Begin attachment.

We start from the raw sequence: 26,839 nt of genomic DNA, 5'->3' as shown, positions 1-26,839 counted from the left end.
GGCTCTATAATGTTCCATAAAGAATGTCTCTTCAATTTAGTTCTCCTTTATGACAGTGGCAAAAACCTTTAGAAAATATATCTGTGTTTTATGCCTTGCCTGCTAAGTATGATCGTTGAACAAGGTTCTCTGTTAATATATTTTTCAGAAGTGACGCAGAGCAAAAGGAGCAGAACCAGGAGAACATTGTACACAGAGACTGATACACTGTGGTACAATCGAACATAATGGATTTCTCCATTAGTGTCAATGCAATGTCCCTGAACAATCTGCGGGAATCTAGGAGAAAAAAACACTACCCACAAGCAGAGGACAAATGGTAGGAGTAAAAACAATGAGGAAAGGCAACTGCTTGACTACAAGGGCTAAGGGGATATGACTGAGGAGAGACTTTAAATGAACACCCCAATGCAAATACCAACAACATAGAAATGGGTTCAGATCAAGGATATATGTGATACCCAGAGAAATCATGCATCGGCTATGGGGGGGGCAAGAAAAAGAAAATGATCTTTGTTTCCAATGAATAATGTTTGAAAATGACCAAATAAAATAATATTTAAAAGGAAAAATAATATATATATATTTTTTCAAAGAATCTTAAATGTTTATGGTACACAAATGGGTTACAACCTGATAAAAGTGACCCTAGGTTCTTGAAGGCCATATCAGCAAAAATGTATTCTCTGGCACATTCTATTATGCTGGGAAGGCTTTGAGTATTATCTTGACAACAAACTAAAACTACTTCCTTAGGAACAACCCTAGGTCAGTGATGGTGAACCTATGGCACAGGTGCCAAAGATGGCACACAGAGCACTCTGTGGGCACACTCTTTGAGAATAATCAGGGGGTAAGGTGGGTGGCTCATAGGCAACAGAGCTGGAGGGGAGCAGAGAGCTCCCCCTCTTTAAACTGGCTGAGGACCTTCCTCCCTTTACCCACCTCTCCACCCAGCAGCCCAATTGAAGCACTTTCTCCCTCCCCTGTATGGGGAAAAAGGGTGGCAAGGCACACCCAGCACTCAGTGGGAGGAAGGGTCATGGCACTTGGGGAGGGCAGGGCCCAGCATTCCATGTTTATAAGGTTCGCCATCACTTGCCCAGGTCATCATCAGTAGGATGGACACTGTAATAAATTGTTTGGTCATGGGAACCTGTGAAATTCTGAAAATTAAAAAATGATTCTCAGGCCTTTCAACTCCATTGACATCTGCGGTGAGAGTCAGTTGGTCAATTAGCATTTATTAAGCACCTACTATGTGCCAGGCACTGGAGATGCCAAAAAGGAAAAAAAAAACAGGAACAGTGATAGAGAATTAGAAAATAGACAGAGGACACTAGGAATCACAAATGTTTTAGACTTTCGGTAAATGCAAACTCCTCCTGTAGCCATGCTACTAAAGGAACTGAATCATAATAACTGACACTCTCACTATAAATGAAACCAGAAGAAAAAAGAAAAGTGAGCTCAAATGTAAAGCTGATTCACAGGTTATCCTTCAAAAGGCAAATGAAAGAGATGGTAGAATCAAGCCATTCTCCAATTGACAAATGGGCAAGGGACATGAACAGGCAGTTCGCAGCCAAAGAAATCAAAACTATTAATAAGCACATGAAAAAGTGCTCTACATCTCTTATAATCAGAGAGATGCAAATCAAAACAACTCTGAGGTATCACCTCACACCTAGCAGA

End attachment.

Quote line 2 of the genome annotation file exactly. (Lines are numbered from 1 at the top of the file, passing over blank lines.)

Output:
GGCTCTATAATGTTCCATAAAGAATGTCTCTTCAATTTAGTTCTCCTTTATGACAGTGGCAAAAACCTTTAGAAAATATATCTGTGTTTTATGCCTTGCCTGCTAAGTATGATCGTTGAACAAGGTTCTCTGTTAATATATTTTTCAGAAGTGACGCAGAGCAAAAGGAGCAGAACCAGGAGAACATTGTACACAGAGACTGATACACTGTGGTACAATCGAACATAATGGATTTCTCCATTAGTGTCAATGCAATGTCCCTGAACAATCTGCGGGAATCTAGGAGAAAAAAACACTACCCACAAGCAGAGGACAAATGGTAGGAGTAAAAACAATGAGGAAAGGCAACTGCTTGACTACAAGGGCTAAGGGGATATGACTGAGGAGAGACTTTAAATGAACACCCCAATGCAAATACCAACAACATAGAAATGGGTTCAGATCAAGGATATATGTGATACCCAGAGAAATCATGCATCGGCTATGGGGGGGGCAAGAAAAAGAAAATGATCTTTGTTTCCAATGAATAATGTTTGAAAATGACCAAATAAAATAATATTTAAAAGGAAAAATAATATATATATATTTTTTCAAAGAATCTTAAATGTTTATGGTACACAAATGGGTTACAACCTGATAAAAGTGACCCTAGGTTCTTGAAGGCCATATCAGCAAAAATGTATTCTCTGGCACATTCTATTATGCTGGGAAGGCTTTGAGTATTATCTTGACAACAAACTAAAACTACTTCCTTAGGAACAACCCTAGGTCAGTGATGGTGAACCTATGGCACAGGTGCCAAAGATGGCACACAGAGCACTCTGTGGGCACACTCTTTGAGAATAATCAGGGGGTAAGGTGGGTGGCTCATAGGCAACAGAGCTGGAGGGGAGCAGAGAGCTCCCCCTCTTTAAACTGGCTGAGGACCTTCCTCCCTTTACCCACCTCTCCACCCAGCAGCCCAATTGAAGCACTTTCTCCCTCCCCTGTATGGGGAAAAAGGGTGGCAAGGCACACCCAGCACTCAGTGGGAGGAAGGGTCATGGCACTTGGGGAGGGCAGGGCCCAGCATTCCATGTTTATAAGGTTCGCCATCACTTGCCCAGGTCATCATCAGTAGGATGGACACTGTAATAAATTGTTTGGTCATGGGAACCTGTGAAATTCTGAAAATTAAAAAATGATTCTCAGGCCTTTCAACTCCATTGACATCTGCGGTGAGAGTCAGTTGGTCAATTAGCATTTATTAAGCACCTACTATGTGCCAGGCACTGGAGATGCCAAAAAGGAAAAAAAAAACAGGAACAGTGATAGAGAATTAGAAAATAGACAGAGGACACTAGGAATCACAAATGTTTTAGACTTTCGGTAAATGCAAACTCCTCCTGTAGCCATGCTACTAAAGGAACTGAATCATAATAACTGACACTCTCACTATAAATGAAACCAGAAGAAAAAAGAAAAGTGAGCTCAAATGTAAAGCTGATTCACAGGTTATCCTTCAAAAGGCAAATGAAAGAGATGGTAGAATCAAGCCATTCTCCAATTGACAAATGGGCAAGGGACATGAACAGGCAGTTCGCAGCCAAAGAAATCAAAACTATTAATAAGCACATGAAAAAGTGCTCTACATCTCTTATAATCAGAGAGATGCAAATCAAAACAACTCTGAGGTATCACCTCACACCTAGCAGA